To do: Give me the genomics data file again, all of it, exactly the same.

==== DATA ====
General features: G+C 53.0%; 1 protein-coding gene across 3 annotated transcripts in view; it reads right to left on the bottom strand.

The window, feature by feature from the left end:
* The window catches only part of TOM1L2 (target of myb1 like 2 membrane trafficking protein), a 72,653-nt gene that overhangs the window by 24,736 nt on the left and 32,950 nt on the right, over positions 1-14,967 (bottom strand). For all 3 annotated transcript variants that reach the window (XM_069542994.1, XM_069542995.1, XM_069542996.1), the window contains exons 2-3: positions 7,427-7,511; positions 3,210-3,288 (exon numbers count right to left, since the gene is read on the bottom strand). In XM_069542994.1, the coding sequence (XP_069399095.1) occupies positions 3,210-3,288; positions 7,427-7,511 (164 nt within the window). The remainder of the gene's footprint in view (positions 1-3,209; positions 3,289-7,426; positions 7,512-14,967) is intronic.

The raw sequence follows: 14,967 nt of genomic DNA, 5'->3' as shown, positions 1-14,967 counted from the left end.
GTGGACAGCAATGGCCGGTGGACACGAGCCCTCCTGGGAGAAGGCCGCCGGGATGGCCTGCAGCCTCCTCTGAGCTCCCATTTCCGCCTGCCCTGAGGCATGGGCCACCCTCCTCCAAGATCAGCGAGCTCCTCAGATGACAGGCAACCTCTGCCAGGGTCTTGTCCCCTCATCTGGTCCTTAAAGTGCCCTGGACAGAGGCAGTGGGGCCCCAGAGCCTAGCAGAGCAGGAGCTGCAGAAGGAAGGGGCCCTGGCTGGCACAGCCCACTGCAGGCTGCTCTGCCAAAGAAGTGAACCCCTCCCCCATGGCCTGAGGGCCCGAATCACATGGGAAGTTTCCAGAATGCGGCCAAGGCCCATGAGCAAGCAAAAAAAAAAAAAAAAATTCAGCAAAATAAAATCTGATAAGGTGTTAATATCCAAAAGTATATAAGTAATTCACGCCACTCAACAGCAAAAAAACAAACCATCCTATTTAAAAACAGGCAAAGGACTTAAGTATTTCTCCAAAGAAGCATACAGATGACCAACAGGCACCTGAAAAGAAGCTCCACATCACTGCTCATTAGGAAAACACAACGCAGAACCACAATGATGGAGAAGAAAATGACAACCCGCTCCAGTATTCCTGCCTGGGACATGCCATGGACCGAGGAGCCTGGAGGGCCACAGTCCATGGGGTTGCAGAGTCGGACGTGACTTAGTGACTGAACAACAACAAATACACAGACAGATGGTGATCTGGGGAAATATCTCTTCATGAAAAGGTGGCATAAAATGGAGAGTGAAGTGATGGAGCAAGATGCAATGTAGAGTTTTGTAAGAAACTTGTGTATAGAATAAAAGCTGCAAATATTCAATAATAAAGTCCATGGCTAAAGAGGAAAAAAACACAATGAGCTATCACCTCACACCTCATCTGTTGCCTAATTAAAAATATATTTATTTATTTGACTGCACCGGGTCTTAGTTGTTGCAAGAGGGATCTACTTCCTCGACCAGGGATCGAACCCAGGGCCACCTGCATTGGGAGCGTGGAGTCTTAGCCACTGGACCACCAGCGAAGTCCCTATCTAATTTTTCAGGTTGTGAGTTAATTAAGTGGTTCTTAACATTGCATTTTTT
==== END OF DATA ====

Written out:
General features: G+C 53.0%; 1 protein-coding gene across 3 annotated transcripts in view; it reads right to left on the bottom strand.

The window, feature by feature from the left end:
* The window catches only part of TOM1L2 (target of myb1 like 2 membrane trafficking protein), a 72,653-nt gene that overhangs the window by 24,736 nt on the left and 32,950 nt on the right, over positions 1-14,967 (bottom strand). For all 3 annotated transcript variants that reach the window (XM_069542994.1, XM_069542995.1, XM_069542996.1), the window contains exons 2-3: positions 7,427-7,511; positions 3,210-3,288 (exon numbers count right to left, since the gene is read on the bottom strand). In XM_069542994.1, the coding sequence (XP_069399095.1) occupies positions 3,210-3,288; positions 7,427-7,511 (164 nt within the window). The remainder of the gene's footprint in view (positions 1-3,209; positions 3,289-7,426; positions 7,512-14,967) is intronic.

The raw sequence follows: 14,967 nt of genomic DNA, 5'->3' as shown, positions 1-14,967 counted from the left end.
GTGGACAGCAATGGCCGGTGGACACGAGCCCTCCTGGGAGAAGGCCGCCGGGATGGCCTGCAGCCTCCTCTGAGCTCCCATTTCCGCCTGCCCTGAGGCATGGGCCACCCTCCTCCAAGATCAGCGAGCTCCTCAGATGACAGGCAACCTCTGCCAGGGTCTTGTCCCCTCATCTGGTCCTTAAAGTGCCCTGGACAGAGGCAGTGGGGCCCCAGAGCCTAGCAGAGCAGGAGCTGCAGAAGGAAGGGGCCCTGGCTGGCACAGCCCACTGCAGGCTGCTCTGCCAAAGAAGTGAACCCCTCCCCCATGGCCTGAGGGCCCGAATCACATGGGAAGTTTCCAGAATGCGGCCAAGGCCCATGAGCAAGCAAAAAAAAAAAAAAAAATTCAGCAAAATAAAATCTGATAAGGTGTTAATATCCAAAAGTATATAAGTAATTCACGCCACTCAACAGCAAAAAAACAAACCATCCTATTTAAAAACAGGCAAAGGACTTAAGTATTTCTCCAAAGAAGCATACAGATGACCAACAGGCACCTGAAAAGAAGCTCCACATCACTGCTCATTAGGAAAACACAACGCAGAACCACAATGATGGAGAAGAAAATGACAACCCGCTCCAGTATTCCTGCCTGGGACATGCCATGGACCGAGGAGCCTGGAGGGCCACAGTCCATGGGGTTGCAGAGTCGGACGTGACTTAGTGACTGAACAACAACAAATACACAGACAGATGGTGATCTGGGGAAATATCTCTTCATGAAAAGGTGGCATAAAATGGAGAGTGAAGTGATGGAGCAAGATGCAATGTAGAGTTTTGTAAGAAACTTGTGTATAGAATAAAAGCTGCAAATATTCAATAATAAAGTCCATGGCTAAAGAGGAAAAAAACACAATGAGCTATCACCTCACACCTCATCTGTTGCCTAATTAAAAATATATTTATTTATTTGACTGCACCGGGTCTTAGTTGTTGCAAGAGGGATCTACTTCCTCGACCAGGGATCGAACCCAGGGCCACCTGCATTGGGAGCGTGGAGTCTTAGCCACTGGACCACCAGCGAAGTCCCTATCTAATTTTTCAGGTTGTGAGTTAATTAAGTGGTTCTTAACATTGCATTTTTT